Cable Compendium: a guide to the week’s submarine and terrestrial developments

7 Aug 2015

Alcatel-Lucent Submarine Networks (ASN) has confirmed that it has completed the deployment of the 6,000km Pacific Caribbean Cable System (PCCS), linking Jacksonville, Florida (US) to Manta, in Ecuador. The PCCS, which has a design capacity of 80Tbps, has landing stations in the US, Panama, Colombia, Aruba, Panama, Puerto Rico, the British Virgin Islands (BVI) and Ecuador. As previously reported by TeleGeography’s CommsUpdate, the PCCS cable consortium – including Telconet, Cable & Wireless Communications (CWC), Setar of Aruba, Telefonica Global Solutions and United Telecommunication Services (UTS) of Curacao – signed a turnkey contract with Alcatel-Lucent to deploy the 100Gbps-per-wavelenth submarine system back in December 2012.

Huawei Marine Networks has commenced the construction of the Nigeria-Cameroon Submarine Cable System (NCSCS), which will link Kribi in Cameroon to Lagos (Nigeria). Spanning approximately 1,100km, the Cameroonian government’s wholly-owned cable will have a design capacity of 12.8Tbps; the system is scheduled to be ready for service (RFS) by the end of 2015. Utilising Huawei Marine’s Wavelength Division Multiplex (WDM) and Optical Transport Network (OTN) technologies, the NCSCS also incorporates the world’s first titanium-cased six-fibre pair repeater. The slim-line titanium casing supports enhanced burial capability via a simultaneous deployment and burial beneath the seabed, which reduces both marine installation costs and associated system risks.

Edgardo R Celorico, director of Region IX at the Philippines’ National Telecommunications Commission (NTC), has disclosed that the proposed fibre-optic submarine network, dubbed Best Cable System, will land in the municipality of Parang in the Maguindanao province, located on Mindanao – the second largest and southernmost major island in the Philippines. According to Minda News the deployment of the undersea cable, which is expected to cost around USD150 million, will be implemented by regional telco EA Trilink. Construction work on the Best Cable System will commence in mid-August 2015, with the cable scheduled to be RFS in 2017. The proposed submarine link is part of the BIMP-EAGA Submarine Cable initiative, which aims to connect Brunei, Malaysia, Indonesia, the Philippines and Guam, with potential links to Palau and Yap (in the Federated States of Micronesia). The terrestrial section of the programme – linking Brunei to Malaysia – has already been constructed.

MTN Group CEO Sifiso Dabengwa has disclosed that construction work on South Africa’s branch to the Africa Coast to Europe (ACE) undersea cable is set to begin in Q1 2016, following MTN Group’s decision to join the Orange Group-led ACE consortium. TechCentral writes that the South African company is planning to commit USD50 million to the cable project. The 17,000km ACE cable currently serves 18 countries, with landing stations in France, Portugal, the Canary Islands, Mauritania, Senegal, Gambia, Guinea, Sierra Leone, Liberia, Cote d’Ivoire, Benin, Ghana, Nigeria, Equatorial Guinea, Gabon and Sao Tome and Principe. Two landlocked countries, Mali and Niger, are connected via a terrestrial extension. By the end of the second phase of the construction process, the ACE cable will also be extended to Cameroon (which recently signed an agreement that formalises its entry into the ACE consortium), the Democratic Republic of the Congo (DRC), Angola and Namibia.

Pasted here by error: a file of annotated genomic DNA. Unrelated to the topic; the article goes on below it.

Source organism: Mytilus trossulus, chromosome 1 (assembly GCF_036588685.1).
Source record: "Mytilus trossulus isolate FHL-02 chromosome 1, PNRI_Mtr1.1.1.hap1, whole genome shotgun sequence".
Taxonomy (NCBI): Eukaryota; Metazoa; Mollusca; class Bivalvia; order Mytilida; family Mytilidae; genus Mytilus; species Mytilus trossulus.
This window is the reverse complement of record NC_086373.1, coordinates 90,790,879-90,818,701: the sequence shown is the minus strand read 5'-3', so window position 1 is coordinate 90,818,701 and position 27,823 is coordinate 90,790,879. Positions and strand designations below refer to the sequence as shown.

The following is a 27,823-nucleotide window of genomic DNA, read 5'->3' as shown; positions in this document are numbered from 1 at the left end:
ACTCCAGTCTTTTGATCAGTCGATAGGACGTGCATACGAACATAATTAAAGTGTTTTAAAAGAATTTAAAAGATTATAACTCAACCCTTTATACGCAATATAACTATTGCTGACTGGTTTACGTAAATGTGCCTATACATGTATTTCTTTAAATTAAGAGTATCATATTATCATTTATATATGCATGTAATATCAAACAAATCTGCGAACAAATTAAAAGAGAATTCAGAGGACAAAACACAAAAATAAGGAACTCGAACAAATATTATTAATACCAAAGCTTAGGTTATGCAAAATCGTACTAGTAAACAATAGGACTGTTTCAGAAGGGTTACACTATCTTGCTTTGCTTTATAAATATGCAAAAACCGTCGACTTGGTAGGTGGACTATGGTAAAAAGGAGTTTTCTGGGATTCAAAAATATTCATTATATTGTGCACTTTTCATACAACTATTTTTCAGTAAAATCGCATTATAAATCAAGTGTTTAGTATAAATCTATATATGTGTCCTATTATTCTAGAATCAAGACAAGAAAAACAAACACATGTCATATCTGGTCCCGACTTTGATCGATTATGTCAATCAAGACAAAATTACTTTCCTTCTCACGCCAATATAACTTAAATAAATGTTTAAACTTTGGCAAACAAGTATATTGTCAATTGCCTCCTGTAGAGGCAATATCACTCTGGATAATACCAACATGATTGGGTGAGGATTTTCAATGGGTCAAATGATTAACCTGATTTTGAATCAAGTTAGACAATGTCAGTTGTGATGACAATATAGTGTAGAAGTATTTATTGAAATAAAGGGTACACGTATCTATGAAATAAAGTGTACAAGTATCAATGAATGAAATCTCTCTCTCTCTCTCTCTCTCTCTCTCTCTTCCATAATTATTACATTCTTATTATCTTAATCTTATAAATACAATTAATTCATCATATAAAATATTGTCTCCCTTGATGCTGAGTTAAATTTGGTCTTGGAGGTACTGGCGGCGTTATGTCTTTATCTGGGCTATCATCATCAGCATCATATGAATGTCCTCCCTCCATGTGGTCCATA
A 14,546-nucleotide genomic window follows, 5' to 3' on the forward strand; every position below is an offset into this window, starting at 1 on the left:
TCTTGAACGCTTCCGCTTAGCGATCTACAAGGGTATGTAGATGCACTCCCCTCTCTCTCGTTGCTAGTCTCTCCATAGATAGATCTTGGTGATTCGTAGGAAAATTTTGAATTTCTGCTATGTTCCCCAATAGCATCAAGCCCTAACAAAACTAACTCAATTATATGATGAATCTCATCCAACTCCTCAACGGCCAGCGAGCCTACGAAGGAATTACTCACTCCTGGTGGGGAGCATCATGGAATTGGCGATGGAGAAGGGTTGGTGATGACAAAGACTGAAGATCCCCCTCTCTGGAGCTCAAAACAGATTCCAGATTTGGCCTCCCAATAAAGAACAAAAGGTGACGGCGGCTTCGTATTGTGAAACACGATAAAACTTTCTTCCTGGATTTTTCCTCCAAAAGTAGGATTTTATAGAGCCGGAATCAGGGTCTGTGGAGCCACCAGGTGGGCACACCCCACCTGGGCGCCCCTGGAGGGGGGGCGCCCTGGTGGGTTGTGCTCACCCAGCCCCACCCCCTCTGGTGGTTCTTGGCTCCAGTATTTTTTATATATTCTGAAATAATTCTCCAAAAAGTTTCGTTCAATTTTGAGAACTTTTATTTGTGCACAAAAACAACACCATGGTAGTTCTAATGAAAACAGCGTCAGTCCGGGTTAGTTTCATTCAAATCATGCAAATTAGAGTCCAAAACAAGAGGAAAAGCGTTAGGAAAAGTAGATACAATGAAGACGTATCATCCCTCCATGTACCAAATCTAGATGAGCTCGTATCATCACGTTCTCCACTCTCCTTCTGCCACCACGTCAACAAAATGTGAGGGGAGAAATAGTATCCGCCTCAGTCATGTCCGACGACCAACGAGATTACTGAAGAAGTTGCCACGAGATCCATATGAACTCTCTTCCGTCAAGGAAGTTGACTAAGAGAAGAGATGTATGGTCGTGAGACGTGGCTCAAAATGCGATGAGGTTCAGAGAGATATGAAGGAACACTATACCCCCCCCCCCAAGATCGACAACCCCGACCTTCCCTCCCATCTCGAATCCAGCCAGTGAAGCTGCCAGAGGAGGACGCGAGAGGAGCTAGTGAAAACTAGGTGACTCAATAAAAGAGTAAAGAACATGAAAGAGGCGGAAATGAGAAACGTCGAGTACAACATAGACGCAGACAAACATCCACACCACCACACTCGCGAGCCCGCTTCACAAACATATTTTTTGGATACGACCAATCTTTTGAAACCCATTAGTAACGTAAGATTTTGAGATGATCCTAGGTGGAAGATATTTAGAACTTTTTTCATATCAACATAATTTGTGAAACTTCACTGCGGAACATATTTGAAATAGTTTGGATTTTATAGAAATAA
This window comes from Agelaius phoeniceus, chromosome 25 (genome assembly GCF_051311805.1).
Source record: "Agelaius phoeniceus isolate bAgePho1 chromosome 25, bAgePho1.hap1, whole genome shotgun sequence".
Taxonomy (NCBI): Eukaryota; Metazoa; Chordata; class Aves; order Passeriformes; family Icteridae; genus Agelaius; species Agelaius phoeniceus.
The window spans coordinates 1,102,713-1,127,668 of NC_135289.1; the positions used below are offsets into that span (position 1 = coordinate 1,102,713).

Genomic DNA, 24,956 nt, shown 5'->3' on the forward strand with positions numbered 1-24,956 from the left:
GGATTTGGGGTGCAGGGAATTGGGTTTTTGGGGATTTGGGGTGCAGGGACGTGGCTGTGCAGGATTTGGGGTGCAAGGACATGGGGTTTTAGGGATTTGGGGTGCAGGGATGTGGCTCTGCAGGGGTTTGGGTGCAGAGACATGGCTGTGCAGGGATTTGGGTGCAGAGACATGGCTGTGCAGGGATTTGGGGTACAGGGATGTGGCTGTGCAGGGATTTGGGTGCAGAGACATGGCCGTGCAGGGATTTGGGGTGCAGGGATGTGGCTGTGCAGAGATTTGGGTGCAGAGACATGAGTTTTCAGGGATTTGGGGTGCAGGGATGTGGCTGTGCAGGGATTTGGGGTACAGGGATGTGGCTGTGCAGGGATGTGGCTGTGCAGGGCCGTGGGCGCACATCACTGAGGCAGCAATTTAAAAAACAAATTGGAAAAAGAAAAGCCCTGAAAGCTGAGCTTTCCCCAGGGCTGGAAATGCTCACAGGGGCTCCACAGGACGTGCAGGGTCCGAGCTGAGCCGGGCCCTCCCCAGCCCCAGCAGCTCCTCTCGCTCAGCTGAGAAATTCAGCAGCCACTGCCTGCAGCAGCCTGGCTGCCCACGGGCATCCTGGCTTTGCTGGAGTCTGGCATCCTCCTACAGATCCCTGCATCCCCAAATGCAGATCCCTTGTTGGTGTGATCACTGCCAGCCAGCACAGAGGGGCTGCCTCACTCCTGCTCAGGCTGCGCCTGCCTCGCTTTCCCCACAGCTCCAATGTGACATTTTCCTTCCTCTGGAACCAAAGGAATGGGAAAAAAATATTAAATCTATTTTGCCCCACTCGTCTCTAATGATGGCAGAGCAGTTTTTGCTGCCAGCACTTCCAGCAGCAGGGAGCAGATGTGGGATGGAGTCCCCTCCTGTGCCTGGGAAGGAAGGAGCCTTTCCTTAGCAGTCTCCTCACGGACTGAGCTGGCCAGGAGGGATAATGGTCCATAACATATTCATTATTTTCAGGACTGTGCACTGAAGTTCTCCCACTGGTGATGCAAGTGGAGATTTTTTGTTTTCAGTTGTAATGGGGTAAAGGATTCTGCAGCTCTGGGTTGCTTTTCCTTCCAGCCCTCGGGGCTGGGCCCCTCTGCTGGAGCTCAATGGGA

As many as 27 telecoms and IT companies will be taking part in the tender for the construction, operation and maintenance of the government-backed Palapa Ring II fibre-optic cable project, worth USD246.74 million. Indonesia’s Ministry of Communication and Information has disclosed that Telekomunikasi Indonesia, Indosat, XL Axiata, NTT Indonesia (a unit of Japan’s NTT) and Cyber Network Indonesia have all registered to bid in the forthcoming auction. The Palapa Ring II infrastructure project, which is scheduled to be completed in 2018, will comprise the deployment of 8,395km of undersea fibre-optic cables across the archipelago’s 33 provinces and 460 cities and districts. The first stage of the infrastructure project will involve the construction of 1,823km of cabling across eleven regencies/cities in the western part of Indonesia, at an estimated cost of USD56.63 million. The second stage, meanwhile, will cover 40 regencies/cities with 6,572km of fibre-optics to be deployed for an estimated cost of USD181.11 million. The project expands on the Palapa Ring I network (completed in 2009), which was carried out by Telekomunikasi Indonesia alone, after Indosat, XL Axiata, Bakrie Telecom, Macca System Infocom, Infokom Elektrindo and Powertek Utama Internusa resigned from the consortium. As with the first project, the government will not provide any subsidies for Palapa Ring II, but will allow the winner of the bid to form a consortium.

An unnamed submarine fibre-optic cable, which was damaged on 24 July 2015 by the eruption of the Kick ’em Jenny (KeJ) volcano located eight miles off the coast of Grenada, has been repaired, Trinidad Express reports. According to Graeme Suite, senior manager at Telecommunications Services of Trinidad and Tobago (TSTT), there were no specific physical indicators as to what instigated the rupture: ‘It was not stated what specifically caused the damage – ocean floor movement, rocks or extreme heat, so I cannot speculate.’ Suite said the cable contained several individual strands of fibre, though only some of them were broken. The cable repairs began on 31 July and were completed on 4 August. TeleGeography notes that two submarine cable networks – Eastern Caribbean Fiber System (ECFS) and Southern Caribbean Fiber – are located in close proximity to the active undersea volcano.

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